Recovering their senses, a few of the men cursed and sent bottles and bricks flying toward the troops — ineffective weapons against so formidable a force. The missiles shattered on impact on the hard pavement or bounced off the flanks of horses and soldiers. Undaunted, the roughly 600 troops maintained their discipline with tight-lipped determination. The extra training MacArthur had recently ordered was paying off.
Some of the camp inhabitants had already begun running from the oncoming soldiery, but angry packs held their ground, defiantly wielding clubs and iron bars, yelling profanities. An officer signaled, and the infantry halted to don masks and toss gas grenades. Forming into two assault waves, they continued their push. Clouds of stinging, gray fumes wafted through the air, forcing most of the remaining unarmed veterans to flee in panic. One particularly pesky truckload continued to throw debris, prompting a quick response from Patton: ‘Two of us charged at a gallop and [striking with the flat of our swords] had some nice work at close range with the occupants of the truck, most of whom could not sit down for some days.’
As cavalry dispersed a group of outnumbered veterans waving a U.S. flag, a shocked bystander, his face streaked with tears from the gas, accosted MacArthur as he rode along in a staff car. ‘The American flag means nothing to me after this,’ the man yelled. The general quieted him with a stern rebuke, ‘Put that man under arrest if he opens his mouth again.’ The energetic officer was in his element. One reporter observed, ‘General MacArthur, his chest glittering with medals, strode up and down Pennsylvania Avenue, flipping a riding crop against his neatly pressed breeches.’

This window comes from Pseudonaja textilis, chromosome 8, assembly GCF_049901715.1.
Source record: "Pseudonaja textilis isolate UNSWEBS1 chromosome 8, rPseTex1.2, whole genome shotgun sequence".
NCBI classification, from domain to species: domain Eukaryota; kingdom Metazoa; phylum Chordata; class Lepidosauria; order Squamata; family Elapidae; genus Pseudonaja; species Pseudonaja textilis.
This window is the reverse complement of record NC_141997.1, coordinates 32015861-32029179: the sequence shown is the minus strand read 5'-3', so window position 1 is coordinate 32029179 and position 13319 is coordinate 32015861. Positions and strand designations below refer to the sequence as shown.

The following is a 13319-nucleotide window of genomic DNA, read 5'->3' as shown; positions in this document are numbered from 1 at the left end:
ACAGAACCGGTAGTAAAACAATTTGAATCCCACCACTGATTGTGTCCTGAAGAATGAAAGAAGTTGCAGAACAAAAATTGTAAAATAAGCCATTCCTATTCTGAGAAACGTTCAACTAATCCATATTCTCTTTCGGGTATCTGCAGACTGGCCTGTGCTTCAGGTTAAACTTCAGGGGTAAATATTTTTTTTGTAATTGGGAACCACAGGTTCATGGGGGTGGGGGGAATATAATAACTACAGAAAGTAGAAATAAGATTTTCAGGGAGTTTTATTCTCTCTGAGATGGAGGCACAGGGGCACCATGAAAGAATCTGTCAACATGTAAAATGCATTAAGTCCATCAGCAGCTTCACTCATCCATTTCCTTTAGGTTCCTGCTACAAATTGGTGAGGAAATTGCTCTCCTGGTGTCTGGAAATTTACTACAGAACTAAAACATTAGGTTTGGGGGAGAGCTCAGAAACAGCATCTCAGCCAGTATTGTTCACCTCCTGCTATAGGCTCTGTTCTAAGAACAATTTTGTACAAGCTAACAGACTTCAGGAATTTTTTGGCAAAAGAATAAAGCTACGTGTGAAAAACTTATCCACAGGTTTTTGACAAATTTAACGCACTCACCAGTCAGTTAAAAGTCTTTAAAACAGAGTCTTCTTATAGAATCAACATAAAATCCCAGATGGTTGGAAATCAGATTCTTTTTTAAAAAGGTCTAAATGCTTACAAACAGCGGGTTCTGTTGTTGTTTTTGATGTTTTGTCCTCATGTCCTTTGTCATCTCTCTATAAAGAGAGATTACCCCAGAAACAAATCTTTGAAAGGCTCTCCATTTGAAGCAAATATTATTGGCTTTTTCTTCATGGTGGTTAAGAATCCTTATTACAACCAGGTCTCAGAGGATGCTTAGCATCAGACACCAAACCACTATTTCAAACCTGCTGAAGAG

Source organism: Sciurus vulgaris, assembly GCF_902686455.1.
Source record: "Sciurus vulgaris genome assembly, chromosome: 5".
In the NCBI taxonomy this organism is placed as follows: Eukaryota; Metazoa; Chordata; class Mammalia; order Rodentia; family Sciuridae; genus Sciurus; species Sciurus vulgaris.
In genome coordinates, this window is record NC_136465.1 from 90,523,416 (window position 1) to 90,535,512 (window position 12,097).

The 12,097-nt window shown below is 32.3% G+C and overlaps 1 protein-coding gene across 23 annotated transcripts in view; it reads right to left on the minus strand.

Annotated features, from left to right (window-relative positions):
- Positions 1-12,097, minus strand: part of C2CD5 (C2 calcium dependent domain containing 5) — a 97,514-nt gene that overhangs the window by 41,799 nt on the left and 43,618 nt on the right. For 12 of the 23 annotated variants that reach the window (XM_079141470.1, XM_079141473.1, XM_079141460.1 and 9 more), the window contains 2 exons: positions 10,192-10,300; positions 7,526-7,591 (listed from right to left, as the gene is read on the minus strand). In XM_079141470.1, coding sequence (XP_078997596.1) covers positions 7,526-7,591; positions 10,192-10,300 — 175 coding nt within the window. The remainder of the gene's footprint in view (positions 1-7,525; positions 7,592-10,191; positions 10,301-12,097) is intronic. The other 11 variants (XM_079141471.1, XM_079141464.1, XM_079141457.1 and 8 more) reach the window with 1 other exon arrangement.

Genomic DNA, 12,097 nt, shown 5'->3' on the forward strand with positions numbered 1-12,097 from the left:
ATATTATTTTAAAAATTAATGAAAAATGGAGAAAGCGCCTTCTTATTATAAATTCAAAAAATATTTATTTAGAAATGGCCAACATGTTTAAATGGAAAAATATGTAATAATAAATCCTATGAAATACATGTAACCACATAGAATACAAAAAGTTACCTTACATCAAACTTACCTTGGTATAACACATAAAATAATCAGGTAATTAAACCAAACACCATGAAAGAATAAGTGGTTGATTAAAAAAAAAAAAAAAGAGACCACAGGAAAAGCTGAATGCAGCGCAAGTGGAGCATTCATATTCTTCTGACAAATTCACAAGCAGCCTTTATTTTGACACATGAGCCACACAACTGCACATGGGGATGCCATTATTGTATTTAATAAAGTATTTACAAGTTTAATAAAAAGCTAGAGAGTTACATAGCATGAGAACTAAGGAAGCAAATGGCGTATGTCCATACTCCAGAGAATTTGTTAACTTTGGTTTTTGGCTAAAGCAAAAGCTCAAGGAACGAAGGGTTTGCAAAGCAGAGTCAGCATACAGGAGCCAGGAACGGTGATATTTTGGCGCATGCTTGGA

MacArthur could not help being euphoric. If the tactics were not textbook, the results were everything he hoped for — a complete rout. The troops had exercised perfect restraint in completely clearing the downtown area without firing a shot. Within hours it was all over. Troopers set the abandoned camp ablaze as the former inhabitants retreated, demoralized and beaten, across the Third Street bridge.
It is more than a little disturbing that Trump’s tweets all allude to violent images of conflicts from America’s past, as if he is nostalgic for “the good old days” of such violent conflicts.
Hopefully nothing will come of this in Washington, D.C. or elsewhere this weekend. But if it does, you now know that the president of the United States is inciting violence against his own citizens whom he is sworn to protect, at the hands of a mob of MAGA cult followers.
UPDATE: Mark Sumner at Daily Kos has a good rundown of news reports that “outside agitators,” who appear to be highly organized white protestors, were behind the property damage at protests across the country last night. In Minnesota, those arrested were from out of state and not Minnesota residents. White supremacy groups are hoping to leverage George Floyd’s death into their longed-for ‘race war’.